- Dispute resolution mechanism in UNCLOS no worse than already accepted principle of universal jurisdiction
- US has already accepted UNCLOS arbitration in two previous agreements but the Advice and Consent resolution serves to further qualify application
- Dispute resolution mechanisms in UNCLOS same as in other international agreements and do not threaten military
- Over 85 treaties U.S. is already a party to contain similar if not more restrictive dispute settlement provisions to UNCLOS
- Sovereignty costs of external dispute resolution in UNCLOS less ornnerous than provisions U.S. has already accepted
Acceding to UNCLOS would expose the U.S. to lawsuits on virtually any maritime activity, such as alleged pollution of the marine environment from a land-based source or through the atmosphere. Regardless of the merits, the U.S. would be forced to defend itself against every such lawsuit at great expense to U.S. taxpayers. Any judgment rendered by an UNCLOS tribunal would be final, could not be appealed, and would be enforceable in U.S. territory.
- Navy would be the target of a deluge of lawsuits under UNCLOS
- Under UNCLOS, US could be subject to arbitrary lawsuits with binding authority for international tribunals
- U.S. ability to exclude its military from arbitration is not absolute and our adversaries will use that to their advantage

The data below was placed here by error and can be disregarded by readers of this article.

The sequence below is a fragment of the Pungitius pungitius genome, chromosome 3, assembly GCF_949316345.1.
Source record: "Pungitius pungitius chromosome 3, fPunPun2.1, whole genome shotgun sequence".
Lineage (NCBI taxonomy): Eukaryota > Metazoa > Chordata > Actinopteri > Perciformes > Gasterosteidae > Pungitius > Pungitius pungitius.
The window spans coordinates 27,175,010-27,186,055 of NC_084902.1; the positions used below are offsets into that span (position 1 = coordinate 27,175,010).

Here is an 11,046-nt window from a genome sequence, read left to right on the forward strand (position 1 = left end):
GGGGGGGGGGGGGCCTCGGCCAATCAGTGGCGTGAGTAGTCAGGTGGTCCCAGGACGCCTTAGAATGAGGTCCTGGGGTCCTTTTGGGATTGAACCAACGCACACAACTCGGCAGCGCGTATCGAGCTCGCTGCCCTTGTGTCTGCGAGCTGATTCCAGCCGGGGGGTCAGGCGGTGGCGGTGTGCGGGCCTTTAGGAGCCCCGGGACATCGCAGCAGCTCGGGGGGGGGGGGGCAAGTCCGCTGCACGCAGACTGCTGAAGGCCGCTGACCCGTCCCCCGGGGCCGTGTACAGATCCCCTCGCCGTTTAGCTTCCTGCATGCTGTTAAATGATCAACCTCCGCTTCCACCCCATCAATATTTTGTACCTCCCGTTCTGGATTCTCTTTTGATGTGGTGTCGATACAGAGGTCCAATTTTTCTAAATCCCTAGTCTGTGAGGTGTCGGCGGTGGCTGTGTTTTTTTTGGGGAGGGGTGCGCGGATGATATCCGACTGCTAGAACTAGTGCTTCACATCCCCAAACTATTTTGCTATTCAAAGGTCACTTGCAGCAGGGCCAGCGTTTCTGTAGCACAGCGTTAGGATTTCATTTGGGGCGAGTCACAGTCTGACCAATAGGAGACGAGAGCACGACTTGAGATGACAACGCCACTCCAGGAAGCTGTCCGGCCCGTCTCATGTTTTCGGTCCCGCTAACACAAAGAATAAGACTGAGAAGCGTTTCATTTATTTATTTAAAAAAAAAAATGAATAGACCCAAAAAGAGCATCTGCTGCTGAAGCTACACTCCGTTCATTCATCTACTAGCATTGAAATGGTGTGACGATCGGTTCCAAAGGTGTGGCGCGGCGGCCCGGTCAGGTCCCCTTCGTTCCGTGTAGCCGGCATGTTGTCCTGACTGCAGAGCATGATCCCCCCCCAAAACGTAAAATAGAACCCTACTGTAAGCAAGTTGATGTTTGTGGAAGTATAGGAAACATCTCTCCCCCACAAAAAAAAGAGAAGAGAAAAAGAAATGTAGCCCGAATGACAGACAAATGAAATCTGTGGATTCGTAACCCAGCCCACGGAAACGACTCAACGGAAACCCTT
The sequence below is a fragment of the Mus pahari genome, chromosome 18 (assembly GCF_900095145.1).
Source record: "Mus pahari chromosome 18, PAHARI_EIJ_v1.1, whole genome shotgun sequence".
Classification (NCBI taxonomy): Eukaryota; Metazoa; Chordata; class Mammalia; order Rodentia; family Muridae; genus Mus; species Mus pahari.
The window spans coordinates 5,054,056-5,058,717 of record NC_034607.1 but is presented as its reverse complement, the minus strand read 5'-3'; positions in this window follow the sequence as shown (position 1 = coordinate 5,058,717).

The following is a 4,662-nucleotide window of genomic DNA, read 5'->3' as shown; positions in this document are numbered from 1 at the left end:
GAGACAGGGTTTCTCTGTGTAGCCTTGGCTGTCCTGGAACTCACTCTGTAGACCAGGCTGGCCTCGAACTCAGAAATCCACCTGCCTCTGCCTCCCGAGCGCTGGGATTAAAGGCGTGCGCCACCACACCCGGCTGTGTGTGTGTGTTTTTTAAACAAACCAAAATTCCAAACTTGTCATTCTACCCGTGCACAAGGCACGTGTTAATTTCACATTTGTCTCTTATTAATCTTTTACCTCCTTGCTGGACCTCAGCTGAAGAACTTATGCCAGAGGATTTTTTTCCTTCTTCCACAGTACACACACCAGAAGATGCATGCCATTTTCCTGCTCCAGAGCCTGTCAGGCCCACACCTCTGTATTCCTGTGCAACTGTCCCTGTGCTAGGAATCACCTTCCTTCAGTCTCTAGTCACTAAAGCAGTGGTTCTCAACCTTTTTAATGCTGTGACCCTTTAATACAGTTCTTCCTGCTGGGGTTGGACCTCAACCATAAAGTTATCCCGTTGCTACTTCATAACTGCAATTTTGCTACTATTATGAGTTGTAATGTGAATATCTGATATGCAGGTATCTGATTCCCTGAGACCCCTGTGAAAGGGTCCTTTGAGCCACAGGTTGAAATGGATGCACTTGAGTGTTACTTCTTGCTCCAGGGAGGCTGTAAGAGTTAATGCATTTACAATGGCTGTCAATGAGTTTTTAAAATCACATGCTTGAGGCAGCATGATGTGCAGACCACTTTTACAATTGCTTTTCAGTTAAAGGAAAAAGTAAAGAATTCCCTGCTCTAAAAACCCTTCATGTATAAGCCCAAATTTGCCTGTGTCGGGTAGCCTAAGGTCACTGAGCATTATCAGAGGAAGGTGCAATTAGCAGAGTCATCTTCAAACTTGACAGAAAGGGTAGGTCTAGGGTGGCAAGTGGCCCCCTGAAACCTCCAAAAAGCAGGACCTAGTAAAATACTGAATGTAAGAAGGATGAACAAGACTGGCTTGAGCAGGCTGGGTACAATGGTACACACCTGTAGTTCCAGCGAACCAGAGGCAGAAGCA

- Even proponents of Law of Sea acknowledge ambiguity of 'military activities' clause could lead tribunal to rule against U.S. military
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Some opponents of UNCLOS have argued that by ratifying UNCLOS, U.S. military forces could be subject to adverse ruling by international tribunals through the dispute resolution mechanisms of the treaty. However, the U.S. defense department has reviewed the relevant law and has found no undue liability risk to U.S. forces. Furthermore, in the Senate's Advice and Consent resolution that would ratify UNCLOS, the U.S. has taken advantage of article 298(1) in UNCLOS to exempt itself from all dispute settlement.
- US advice and consent resolution regarding UNCLOS already excludes military activities from third party arbitration
- On balance the U.S should welcome the dispute resolution mechanisms in the treaty
- U.S. can issue signing statement upon ratifying UNCLOS that clarifies to interpretation of the military activities exemption
- U.S. can exempt its military activities from dispute resolution tribunals